It was almost 3:30p when I reached the 9,149-foot summit. With some 7-8,000ft of gain and 20 miles under my belt, I was ready to call it a day but it was still much too early. I would have liked to lounge around the water and take a brisk swim and maybe a nap, but the mosquitoes would have made a nightmare of it. The summit had a register, the first I'd seen on the day, housed in one of the Sierra Club aluminum cannisters that are found on many of the SPS peaks. The oldest scrap was from a San Jose Scout Troop from 1969. The register was full of scraps and a notebook attesting to the summits popularity, much to my surprise. Who are all these people that come out this way, far from any trailhead and well off the PCT? The summit had the great views I had been expecting all day. The almost 10,000-foot Richardson Peak rises up across Frog Creek about two miles to the north. Only a mile to the south across Jack Main Canyon is the lower Andrews Peak. To the northeast and east stretched the higher summits of the High Country with significant snows still blanketing much of their granite slopes. Thunderstorms were developing around the crest of the range at this time. The skies were clear to the south and west, however, where Vernon Lake and Mt. Gibson (the following day's objective) could be seen in the distance.
From the summit of Mahan I decided I would camp somewhere near the summit of Andrews Peak. Andrews looked to be mostly a bunch of granite and what I hoped would be not-so-many mosquitoes. I dropped off the SE Side of Mahan, a mostly class 2 affair until one runs up against a cliff band about 2/3 of the way down the mountain. I found a brushy class 3 chute to get me to a boulder field below and eventually the bottom of Jack Main Canyon where I picked up the trail. Despite my warning earlier from the backpackers I came across, I didn't think I'd have much trouble getting across the creek. Surely there would be a downed log or something I could cross on. There was not. I followed the creek for a full mile and half, finding no crossing. The creek was consistently wide (perhaps 15 yards) and deep, nearly head level at the center. I'd never seen something like this in the Sierra. It was as if there had been an earthquake rift through the canyon and it was filled with slow-moving water. It was a beautiful canyon with rich, green meadows and gorgeous scenery. I found an automated snow sensor in one meadow where I was looking for a log to cross. Now after 5p, the mosquitoes had returned with a vengence and it was all I could do to keep brushing and swatting them off me. I took many bites, the DEET wearing off. Pausing in the trail was out of the question. Eventually I came to a trail junction where a crossing is shown on the map. The creek was much wider, perhaps 30 yards and a bit more than waist high at its deepest. I could see the exit trail on the opposite side. This must have been as far as that party got before deciding to turn back. I decided otherwise.
I would have to take all my clothes off except my shirt, stuff everything in my already overloaded pack, cross the creek, and then dress before continuing on. And the real trick to all this was to keep moving the whole time to minimize the mosquito attacks. It would have been comical to someone watching me, I'm sure. I would quickly untie a boot and then walk around while I removed it and the sock. Then the other boot. Then stuff them in the pack without pausing as the mosquitoes were already landing on my bare feet. Once I took my pants off the ante would be upped and there was no turning back. I was very quick to reshoulder my pack and plunge into the creek. The chill of the water barely registered, focused as I was on the mosquitoes. At the deepest point the water was up to my naval and I had to hold the pack up higher to keep the contents dry. On the far side I set the pack down, tore off my shirt and plunged back into the water. At least I would have a chance to rinse off the salt and sweat and DEET during this operation. Back out of the water I wasted no time getting dressed and moving once again. I probably got 20-30 bites during this whole operation which I considered a success. If I had stood there naked, I'm pretty sure I would have been drained of blood inside of 15 minutes.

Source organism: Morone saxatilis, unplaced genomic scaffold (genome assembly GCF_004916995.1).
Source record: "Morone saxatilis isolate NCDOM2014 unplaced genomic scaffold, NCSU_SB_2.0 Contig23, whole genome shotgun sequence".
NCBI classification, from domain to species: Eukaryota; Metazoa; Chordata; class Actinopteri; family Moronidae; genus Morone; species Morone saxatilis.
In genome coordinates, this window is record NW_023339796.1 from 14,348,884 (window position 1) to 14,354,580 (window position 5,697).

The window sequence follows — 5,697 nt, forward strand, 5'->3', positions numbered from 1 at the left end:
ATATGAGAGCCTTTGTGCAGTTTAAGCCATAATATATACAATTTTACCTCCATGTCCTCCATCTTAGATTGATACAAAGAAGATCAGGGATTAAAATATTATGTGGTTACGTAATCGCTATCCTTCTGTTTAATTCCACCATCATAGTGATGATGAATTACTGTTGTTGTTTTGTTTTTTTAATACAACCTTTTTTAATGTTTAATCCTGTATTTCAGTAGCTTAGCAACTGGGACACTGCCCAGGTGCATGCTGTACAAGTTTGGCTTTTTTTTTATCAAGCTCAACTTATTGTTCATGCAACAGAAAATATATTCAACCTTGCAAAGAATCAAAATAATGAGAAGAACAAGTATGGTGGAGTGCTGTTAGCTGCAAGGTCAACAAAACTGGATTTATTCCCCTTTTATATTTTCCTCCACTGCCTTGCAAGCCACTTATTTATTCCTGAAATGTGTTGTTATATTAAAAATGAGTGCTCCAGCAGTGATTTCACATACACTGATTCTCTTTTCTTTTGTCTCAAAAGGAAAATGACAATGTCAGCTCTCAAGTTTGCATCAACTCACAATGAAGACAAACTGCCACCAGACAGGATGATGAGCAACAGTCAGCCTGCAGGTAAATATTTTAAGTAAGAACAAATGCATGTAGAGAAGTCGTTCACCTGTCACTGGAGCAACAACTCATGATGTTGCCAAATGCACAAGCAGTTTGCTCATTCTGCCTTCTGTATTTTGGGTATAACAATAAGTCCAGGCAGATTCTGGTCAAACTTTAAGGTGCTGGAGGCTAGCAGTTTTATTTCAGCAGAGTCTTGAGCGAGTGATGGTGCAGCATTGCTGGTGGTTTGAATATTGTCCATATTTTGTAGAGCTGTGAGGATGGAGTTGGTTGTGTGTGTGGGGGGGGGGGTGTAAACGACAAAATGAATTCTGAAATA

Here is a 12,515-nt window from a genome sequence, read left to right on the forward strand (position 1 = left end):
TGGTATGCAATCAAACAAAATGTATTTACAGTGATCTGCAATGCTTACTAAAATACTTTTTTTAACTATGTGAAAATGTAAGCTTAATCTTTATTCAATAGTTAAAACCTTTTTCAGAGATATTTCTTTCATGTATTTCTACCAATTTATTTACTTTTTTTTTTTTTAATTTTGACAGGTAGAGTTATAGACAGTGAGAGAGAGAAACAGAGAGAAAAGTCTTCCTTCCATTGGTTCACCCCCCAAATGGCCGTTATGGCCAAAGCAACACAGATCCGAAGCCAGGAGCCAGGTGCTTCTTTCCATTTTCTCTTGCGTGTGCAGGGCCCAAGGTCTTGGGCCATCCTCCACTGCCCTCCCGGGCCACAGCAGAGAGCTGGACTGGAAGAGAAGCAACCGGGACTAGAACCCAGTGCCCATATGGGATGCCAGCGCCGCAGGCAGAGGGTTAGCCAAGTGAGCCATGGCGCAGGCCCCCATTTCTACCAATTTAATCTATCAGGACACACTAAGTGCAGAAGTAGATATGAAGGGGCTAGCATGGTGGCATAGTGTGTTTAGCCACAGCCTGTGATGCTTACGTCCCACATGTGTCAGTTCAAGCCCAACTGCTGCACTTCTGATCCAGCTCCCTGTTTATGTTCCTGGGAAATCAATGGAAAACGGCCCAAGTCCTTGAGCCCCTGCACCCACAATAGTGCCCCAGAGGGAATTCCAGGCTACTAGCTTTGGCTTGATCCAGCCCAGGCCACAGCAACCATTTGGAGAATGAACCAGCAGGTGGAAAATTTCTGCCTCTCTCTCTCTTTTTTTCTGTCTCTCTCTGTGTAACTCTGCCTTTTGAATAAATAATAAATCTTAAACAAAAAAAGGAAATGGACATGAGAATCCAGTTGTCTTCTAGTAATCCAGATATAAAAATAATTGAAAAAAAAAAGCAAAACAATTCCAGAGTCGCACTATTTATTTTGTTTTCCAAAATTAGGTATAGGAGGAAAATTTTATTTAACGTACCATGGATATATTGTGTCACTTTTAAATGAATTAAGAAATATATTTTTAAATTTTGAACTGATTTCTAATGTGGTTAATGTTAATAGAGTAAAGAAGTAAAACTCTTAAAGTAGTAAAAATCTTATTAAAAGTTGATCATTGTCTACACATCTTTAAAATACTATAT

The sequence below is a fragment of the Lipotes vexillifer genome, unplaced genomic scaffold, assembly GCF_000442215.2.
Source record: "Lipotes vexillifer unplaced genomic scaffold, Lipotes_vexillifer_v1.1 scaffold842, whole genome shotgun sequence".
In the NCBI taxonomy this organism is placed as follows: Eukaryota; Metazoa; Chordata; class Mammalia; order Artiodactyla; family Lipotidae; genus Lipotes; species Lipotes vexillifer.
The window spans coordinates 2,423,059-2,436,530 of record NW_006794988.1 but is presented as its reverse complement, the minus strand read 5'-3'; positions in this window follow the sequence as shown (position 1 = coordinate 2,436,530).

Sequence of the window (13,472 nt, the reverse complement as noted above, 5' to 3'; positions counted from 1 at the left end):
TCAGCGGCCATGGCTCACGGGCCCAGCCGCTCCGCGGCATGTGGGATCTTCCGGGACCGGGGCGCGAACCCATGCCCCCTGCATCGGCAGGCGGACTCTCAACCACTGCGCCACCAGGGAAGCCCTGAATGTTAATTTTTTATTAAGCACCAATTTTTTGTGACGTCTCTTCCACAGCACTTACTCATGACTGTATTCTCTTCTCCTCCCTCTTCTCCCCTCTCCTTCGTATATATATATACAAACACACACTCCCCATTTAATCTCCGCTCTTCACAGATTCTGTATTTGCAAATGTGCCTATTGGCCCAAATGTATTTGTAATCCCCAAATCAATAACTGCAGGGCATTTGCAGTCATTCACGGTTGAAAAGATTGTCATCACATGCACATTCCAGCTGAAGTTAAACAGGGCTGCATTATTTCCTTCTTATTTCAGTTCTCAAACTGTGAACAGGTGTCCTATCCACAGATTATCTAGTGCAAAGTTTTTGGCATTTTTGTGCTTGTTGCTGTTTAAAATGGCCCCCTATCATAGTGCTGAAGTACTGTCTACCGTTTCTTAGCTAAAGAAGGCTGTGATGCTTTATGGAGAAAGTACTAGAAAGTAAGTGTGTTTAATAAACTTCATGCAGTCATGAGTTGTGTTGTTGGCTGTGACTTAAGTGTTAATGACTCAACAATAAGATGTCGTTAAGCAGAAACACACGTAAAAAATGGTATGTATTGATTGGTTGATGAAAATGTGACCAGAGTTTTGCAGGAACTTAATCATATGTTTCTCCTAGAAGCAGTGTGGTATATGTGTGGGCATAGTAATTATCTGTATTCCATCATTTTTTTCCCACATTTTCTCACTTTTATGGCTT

I left the trail once again and climbed about 1,000ft over a mile from the creek to Andrews' summit over a mile up its NE Ridge. The scrambling was class 2-3 and would have been far more enjoyable if I wasn't already so darned tired by this time. Though fewer, I would still find mosquitoes all the way to the summit. It was 6p by the time I pulled up to the highest point of Andrews' dark granite summit. A plastic jar held a register less busy than Mahan's, that had been placed by an NPS ranger in 2000. The thunderstorms to the east were pushing west now, bringing the sound of thunder in the distance and the threat of rain. There was still two hours of daylight but I decided I had had enough. I might have still continued down to the saddle on the west side and up to the next minor peak a mile away, but I could only imagine the mosquitoes growing fiercer as the sun got lower in the sky. So I set up my bivy on a flat shelf just below the summit, a short wall on one side conveniently shading me from the late afternoon sun. I changed into clean clothes and got into the sack quickly to keep the mosquitoes out. I would not sleep for several hours, instead listening to buzzing of the swarm outside the netting, frustrated in their efforts to get to me. Periodically I would look outside to see the advance of the evening. The high tops of the thunderstorms had drifted overhead, but brought no rain. As the sun was setting it would color them bright orange and then fading to red and gray before night finally settled in. It had proved a successful day, reaching all the summits I had set out for, but the mosquitoes had kept it from being a memorable one - did I mention I really don't like the Sierra in June?